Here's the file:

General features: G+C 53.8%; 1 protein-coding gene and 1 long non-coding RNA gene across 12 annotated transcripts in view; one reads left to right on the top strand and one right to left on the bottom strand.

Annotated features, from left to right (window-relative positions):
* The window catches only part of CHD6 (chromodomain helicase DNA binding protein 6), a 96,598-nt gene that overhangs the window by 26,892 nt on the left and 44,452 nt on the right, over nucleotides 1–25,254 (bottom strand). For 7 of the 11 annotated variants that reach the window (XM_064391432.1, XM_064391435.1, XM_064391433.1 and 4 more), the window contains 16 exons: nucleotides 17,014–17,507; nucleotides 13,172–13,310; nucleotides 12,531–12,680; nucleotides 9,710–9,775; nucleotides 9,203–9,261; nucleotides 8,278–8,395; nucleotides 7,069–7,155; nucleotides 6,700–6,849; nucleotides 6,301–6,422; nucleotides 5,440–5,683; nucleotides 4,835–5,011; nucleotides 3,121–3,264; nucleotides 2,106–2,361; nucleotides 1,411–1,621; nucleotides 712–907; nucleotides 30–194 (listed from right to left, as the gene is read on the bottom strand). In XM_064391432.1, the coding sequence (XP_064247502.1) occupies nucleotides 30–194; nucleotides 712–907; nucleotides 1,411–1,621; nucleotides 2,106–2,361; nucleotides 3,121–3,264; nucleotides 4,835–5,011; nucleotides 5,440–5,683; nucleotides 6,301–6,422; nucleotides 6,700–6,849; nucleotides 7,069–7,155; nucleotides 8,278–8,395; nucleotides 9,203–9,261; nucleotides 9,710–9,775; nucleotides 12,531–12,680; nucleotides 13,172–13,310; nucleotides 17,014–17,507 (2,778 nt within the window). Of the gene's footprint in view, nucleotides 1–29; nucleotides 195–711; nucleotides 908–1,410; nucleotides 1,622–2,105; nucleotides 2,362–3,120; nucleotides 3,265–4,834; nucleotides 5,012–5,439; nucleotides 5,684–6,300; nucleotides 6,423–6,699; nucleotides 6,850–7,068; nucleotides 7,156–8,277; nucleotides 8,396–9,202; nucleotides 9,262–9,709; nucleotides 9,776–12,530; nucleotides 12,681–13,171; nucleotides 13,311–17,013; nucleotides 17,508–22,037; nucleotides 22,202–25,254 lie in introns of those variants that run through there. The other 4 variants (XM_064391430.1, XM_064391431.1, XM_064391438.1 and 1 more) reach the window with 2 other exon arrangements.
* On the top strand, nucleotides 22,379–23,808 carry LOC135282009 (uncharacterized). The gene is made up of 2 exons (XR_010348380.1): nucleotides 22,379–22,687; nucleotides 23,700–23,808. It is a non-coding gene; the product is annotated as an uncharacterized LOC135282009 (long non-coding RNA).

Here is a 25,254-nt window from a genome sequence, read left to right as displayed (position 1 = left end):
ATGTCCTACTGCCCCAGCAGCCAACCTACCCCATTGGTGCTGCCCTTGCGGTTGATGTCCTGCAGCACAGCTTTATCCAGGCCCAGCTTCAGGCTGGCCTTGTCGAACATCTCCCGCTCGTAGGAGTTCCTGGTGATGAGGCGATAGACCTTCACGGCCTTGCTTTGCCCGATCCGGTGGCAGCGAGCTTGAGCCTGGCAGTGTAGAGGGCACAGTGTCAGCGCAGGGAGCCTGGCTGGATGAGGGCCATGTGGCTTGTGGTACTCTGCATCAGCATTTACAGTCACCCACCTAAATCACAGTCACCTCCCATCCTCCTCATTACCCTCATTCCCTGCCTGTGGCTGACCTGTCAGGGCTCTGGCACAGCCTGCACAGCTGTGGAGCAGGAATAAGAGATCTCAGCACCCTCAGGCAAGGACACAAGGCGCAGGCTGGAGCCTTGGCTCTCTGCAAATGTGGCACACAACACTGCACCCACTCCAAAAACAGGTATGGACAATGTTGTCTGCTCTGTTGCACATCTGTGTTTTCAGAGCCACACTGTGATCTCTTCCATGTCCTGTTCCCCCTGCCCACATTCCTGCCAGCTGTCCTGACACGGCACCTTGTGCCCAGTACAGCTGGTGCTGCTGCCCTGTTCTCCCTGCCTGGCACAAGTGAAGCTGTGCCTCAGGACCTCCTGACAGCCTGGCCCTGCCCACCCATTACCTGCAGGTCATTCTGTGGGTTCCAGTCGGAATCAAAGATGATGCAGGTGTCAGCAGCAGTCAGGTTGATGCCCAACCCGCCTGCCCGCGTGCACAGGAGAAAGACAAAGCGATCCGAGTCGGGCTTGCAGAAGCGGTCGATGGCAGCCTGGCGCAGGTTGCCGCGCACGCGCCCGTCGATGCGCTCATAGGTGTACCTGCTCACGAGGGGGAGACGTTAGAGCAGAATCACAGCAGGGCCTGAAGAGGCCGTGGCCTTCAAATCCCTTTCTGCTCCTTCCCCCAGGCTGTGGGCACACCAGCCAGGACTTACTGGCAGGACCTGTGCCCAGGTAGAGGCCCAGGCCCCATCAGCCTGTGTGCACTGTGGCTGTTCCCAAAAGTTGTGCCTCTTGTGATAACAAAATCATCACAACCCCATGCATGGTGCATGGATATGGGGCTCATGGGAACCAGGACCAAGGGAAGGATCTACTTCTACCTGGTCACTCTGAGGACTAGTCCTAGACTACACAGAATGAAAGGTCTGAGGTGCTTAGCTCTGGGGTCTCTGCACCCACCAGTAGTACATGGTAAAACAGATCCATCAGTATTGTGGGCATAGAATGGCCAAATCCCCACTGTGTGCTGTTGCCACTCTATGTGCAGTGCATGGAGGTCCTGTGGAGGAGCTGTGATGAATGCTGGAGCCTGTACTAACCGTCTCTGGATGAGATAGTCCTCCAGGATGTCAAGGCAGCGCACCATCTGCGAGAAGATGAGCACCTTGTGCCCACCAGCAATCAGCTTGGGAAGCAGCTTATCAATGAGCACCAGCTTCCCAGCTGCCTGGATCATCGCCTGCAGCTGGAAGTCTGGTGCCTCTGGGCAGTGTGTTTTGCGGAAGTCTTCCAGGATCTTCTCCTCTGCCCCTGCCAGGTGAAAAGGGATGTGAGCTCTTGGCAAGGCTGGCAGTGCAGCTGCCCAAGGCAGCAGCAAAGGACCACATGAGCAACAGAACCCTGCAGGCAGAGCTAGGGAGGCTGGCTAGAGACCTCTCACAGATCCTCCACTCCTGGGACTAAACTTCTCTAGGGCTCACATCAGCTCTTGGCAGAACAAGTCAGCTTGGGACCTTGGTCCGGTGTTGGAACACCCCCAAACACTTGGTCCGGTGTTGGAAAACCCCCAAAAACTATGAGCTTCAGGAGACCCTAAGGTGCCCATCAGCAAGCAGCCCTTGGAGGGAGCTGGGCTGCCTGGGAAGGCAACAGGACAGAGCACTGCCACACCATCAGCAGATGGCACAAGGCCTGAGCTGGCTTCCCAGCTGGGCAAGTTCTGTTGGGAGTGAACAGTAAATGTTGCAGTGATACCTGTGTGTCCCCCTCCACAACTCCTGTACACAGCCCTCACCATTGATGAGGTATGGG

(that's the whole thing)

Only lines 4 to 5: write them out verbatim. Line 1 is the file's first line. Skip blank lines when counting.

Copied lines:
* On the top strand, nucleotides 22,379–23,808 carry LOC135282009 (uncharacterized). The gene is made up of 2 exons (XR_010348380.1): nucleotides 22,379–22,687; nucleotides 23,700–23,808. It is a non-coding gene; the product is annotated as an uncharacterized LOC135282009 (long non-coding RNA).

Here is a 25,254-nt window from a genome sequence, read left to right as displayed (position 1 = left end):